Review: JACK & DIANE, A Dark Romance With Little Bite
It's even tougher to take because the misguided use of the horror isn't really what brings the film to a halt -- it's largely in part due to the complete lack of chemistry between leads Juno Temple and Riley Keough. When Temple's Diane, a wispy pixie of a girl, encounters Keough's tomboy Jack, brooding in her friend's clothing store, either two things should happen if these two are to fall in love. One: Sparks fly, passion ensues, and we should feel that pulsating from each frame of the film from that moment on. Or two: it's a slow-build, perhaps nuanced, understated. The film does play out in a way that wants to be low key and understated (like Gray's previous films), letting the awkwardness of young love permeate the screen. What should feel awkward (or even dangerous) though feels deflated, again largely due to the un-simpatico Temple and Keough. It is then that as much as the horror imagery feels inconsequential to Jack and Diane falling in love, it is this romance which feels disconnected. This is all the more disappointing since the werewolf-esque stuff conjured up, and quite effectively so in its own isolated moments (blood, guts, scabby monster suit and all), is clearly a metaphor for Diane's insatiable desire. Great ideas then don't always line up.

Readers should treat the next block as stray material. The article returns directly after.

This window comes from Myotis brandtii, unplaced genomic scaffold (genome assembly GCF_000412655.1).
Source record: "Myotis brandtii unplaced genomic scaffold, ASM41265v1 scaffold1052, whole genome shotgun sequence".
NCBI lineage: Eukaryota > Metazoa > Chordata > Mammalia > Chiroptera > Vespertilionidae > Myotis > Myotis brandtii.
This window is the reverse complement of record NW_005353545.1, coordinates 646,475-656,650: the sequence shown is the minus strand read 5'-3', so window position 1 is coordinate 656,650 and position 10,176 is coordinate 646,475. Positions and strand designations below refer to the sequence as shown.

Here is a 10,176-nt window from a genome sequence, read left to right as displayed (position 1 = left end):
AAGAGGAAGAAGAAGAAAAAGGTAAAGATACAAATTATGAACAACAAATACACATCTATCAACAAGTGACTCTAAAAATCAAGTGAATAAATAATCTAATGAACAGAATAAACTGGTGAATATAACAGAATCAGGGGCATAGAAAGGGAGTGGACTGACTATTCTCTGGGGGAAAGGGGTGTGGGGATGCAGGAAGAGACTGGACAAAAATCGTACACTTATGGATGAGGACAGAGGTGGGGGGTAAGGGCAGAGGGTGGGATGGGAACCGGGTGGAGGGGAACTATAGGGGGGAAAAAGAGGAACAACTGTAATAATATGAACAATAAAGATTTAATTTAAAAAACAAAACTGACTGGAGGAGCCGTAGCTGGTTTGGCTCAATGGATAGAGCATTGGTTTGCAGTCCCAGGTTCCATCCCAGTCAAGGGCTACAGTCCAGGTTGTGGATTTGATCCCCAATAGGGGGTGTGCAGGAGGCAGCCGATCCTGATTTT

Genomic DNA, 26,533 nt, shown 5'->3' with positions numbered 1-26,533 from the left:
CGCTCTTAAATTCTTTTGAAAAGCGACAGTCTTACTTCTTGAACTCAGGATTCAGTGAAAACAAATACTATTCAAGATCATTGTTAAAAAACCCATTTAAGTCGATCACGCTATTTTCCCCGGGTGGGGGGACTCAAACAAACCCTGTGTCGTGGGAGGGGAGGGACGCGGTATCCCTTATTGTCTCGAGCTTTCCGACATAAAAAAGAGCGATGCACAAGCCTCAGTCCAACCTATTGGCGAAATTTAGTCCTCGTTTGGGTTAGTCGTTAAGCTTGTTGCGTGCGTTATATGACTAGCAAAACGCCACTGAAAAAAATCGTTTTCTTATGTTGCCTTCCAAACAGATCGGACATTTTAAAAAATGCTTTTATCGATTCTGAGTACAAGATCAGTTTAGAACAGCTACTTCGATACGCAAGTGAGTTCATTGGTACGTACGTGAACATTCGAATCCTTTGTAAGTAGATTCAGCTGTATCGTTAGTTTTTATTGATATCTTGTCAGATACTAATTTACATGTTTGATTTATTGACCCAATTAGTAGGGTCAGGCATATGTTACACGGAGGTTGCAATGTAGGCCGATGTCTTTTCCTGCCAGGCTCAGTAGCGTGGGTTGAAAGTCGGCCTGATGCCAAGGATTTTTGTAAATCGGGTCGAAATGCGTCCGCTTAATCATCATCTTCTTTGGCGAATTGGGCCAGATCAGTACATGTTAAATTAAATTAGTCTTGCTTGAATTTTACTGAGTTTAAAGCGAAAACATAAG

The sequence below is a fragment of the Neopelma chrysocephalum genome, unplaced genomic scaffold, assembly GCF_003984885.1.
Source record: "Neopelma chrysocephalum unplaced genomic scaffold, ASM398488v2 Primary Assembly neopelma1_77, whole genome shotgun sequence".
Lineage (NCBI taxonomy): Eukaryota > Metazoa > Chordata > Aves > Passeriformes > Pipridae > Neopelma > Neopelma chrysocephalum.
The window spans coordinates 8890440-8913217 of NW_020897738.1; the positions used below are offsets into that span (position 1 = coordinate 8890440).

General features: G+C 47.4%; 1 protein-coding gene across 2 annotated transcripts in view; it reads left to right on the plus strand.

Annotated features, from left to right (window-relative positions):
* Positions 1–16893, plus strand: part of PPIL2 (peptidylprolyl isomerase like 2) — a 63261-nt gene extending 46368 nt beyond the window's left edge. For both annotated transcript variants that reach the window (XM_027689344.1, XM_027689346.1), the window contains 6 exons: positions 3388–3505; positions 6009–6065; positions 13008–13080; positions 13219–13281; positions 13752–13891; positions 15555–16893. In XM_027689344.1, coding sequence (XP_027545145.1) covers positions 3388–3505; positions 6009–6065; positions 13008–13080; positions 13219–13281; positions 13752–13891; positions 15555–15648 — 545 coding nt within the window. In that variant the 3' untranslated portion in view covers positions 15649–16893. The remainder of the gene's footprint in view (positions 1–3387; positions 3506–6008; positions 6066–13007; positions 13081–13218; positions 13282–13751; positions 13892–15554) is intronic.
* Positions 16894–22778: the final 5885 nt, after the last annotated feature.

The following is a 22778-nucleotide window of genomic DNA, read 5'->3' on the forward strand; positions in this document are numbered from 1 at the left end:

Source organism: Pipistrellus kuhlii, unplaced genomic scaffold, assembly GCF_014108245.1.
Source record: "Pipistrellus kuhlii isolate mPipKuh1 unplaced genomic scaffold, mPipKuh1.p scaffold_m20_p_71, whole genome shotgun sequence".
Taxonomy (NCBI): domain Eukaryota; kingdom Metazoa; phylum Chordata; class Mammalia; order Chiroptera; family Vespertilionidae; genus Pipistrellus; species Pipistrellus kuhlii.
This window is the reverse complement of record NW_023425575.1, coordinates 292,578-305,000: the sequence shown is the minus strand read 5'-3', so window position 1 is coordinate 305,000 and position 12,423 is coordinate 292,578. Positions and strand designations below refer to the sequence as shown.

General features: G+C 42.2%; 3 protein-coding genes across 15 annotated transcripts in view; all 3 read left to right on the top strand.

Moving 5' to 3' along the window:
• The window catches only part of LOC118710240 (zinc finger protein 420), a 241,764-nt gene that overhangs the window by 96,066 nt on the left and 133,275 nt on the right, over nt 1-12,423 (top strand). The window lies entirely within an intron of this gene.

So does all this make Jack & Diane an unwatchable mess? No, far from it. If it were I'd be able to dismiss it and forget it with far less frustration than I am. As it is, Gray is a filmmaker with some real talent, and someone who I have admired since his previous film The Exploding Girl. His naturalistic touches have worked before, and there are moments here which get so close to loveliness, sadness, that awkwardness, and a near intangible, and thus, all the more tragic desperation. It is that he seems so unwilling to embrace what he's reaching for in both the horror and drama that becomes the most frustrating aspect of viewing Jack & Diane. At the same time the film yearns to take place in the New York of the early 80s, in all it's everyday chaos and punk-angst, instead of today's kind of laid-back melting pot. I can't but help shake the feeling that if Jack & Diane had been shot in the lower east side of 30 years ago on smudgy 16mm film stock, fully embracing its dark side, we would have a much better film on our hands. Granted, it'd be a totally different beast. Now it isn't to say this film is without merit. The movie features some intimate urban cinematography by Anne Misawa plus title animation, nightmarish interludes and transitions by the Brothers Quay. It's stop-motion wizardry that is just as good here as it is in their own films -- as separate from this movie as it feels, the hair braids making up the title is an ingenious idea.
Ultimately, my hope for Gray is that he continues to reach, continues to play in and explore new territory, because I believe in him as a storyteller, and know he has some special stories to tell. It's sad for me then because Jack & Diane was sometimes so very close to being one of those stories.
Jack & Diane opens tomorrow in New York and Los Angeles, and is currently available via Video On Demand services. This review was originally published during the 2012 Tribeca Film Festival where the film premiered.
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